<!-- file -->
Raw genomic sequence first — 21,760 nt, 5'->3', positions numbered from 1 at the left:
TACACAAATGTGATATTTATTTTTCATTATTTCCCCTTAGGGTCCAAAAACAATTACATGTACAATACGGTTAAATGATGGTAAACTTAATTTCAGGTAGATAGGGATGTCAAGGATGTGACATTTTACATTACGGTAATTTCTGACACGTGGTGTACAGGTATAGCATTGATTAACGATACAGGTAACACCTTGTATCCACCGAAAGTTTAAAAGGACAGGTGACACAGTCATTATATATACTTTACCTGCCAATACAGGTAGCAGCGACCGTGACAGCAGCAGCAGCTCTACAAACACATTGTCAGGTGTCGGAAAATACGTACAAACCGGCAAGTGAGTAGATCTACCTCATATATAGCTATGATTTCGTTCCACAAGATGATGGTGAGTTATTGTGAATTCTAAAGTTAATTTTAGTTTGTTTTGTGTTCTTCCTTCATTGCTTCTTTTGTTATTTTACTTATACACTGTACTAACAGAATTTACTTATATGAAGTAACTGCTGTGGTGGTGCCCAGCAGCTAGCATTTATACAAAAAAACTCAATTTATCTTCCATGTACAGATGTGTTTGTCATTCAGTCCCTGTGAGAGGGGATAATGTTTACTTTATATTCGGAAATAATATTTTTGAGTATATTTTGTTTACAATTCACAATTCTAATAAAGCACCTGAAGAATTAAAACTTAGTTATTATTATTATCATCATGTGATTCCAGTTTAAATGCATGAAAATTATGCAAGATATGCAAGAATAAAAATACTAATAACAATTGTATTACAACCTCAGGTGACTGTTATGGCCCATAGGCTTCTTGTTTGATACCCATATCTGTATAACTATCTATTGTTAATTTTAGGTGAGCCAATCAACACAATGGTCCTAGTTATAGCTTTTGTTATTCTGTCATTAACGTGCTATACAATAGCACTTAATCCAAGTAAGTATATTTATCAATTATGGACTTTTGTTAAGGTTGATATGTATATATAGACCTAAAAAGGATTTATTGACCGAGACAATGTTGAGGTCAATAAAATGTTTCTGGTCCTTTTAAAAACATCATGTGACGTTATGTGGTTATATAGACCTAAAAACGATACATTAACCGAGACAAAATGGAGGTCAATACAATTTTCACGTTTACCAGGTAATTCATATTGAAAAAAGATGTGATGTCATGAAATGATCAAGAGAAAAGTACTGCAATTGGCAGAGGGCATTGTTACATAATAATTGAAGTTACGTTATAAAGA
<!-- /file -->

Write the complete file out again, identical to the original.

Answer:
Raw genomic sequence first — 21,760 nt, 5'->3', positions numbered from 1 at the left:
TACACAAATGTGATATTTATTTTTCATTATTTCCCCTTAGGGTCCAAAAACAATTACATGTACAATACGGTTAAATGATGGTAAACTTAATTTCAGGTAGATAGGGATGTCAAGGATGTGACATTTTACATTACGGTAATTTCTGACACGTGGTGTACAGGTATAGCATTGATTAACGATACAGGTAACACCTTGTATCCACCGAAAGTTTAAAAGGACAGGTGACACAGTCATTATATATACTTTACCTGCCAATACAGGTAGCAGCGACCGTGACAGCAGCAGCAGCTCTACAAACACATTGTCAGGTGTCGGAAAATACGTACAAACCGGCAAGTGAGTAGATCTACCTCATATATAGCTATGATTTCGTTCCACAAGATGATGGTGAGTTATTGTGAATTCTAAAGTTAATTTTAGTTTGTTTTGTGTTCTTCCTTCATTGCTTCTTTTGTTATTTTACTTATACACTGTACTAACAGAATTTACTTATATGAAGTAACTGCTGTGGTGGTGCCCAGCAGCTAGCATTTATACAAAAAAACTCAATTTATCTTCCATGTACAGATGTGTTTGTCATTCAGTCCCTGTGAGAGGGGATAATGTTTACTTTATATTCGGAAATAATATTTTTGAGTATATTTTGTTTACAATTCACAATTCTAATAAAGCACCTGAAGAATTAAAACTTAGTTATTATTATTATCATCATGTGATTCCAGTTTAAATGCATGAAAATTATGCAAGATATGCAAGAATAAAAATACTAATAACAATTGTATTACAACCTCAGGTGACTGTTATGGCCCATAGGCTTCTTGTTTGATACCCATATCTGTATAACTATCTATTGTTAATTTTAGGTGAGCCAATCAACACAATGGTCCTAGTTATAGCTTTTGTTATTCTGTCATTAACGTGCTATACAATAGCACTTAATCCAAGTAAGTATATTTATCAATTATGGACTTTTGTTAAGGTTGATATGTATATATAGACCTAAAAAGGATTTATTGACCGAGACAATGTTGAGGTCAATAAAATGTTTCTGGTCCTTTTAAAAACATCATGTGACGTTATGTGGTTATATAGACCTAAAAACGATACATTAACCGAGACAAAATGGAGGTCAATACAATTTTCACGTTTACCAGGTAATTCATATTGAAAAAAGATGTGATGTCATGAAATGATCAAGAGAAAAGTACTGCAATTGGCAGAGGGCATTGTTACATAATAATTGAAGTTACGTTATAAAGA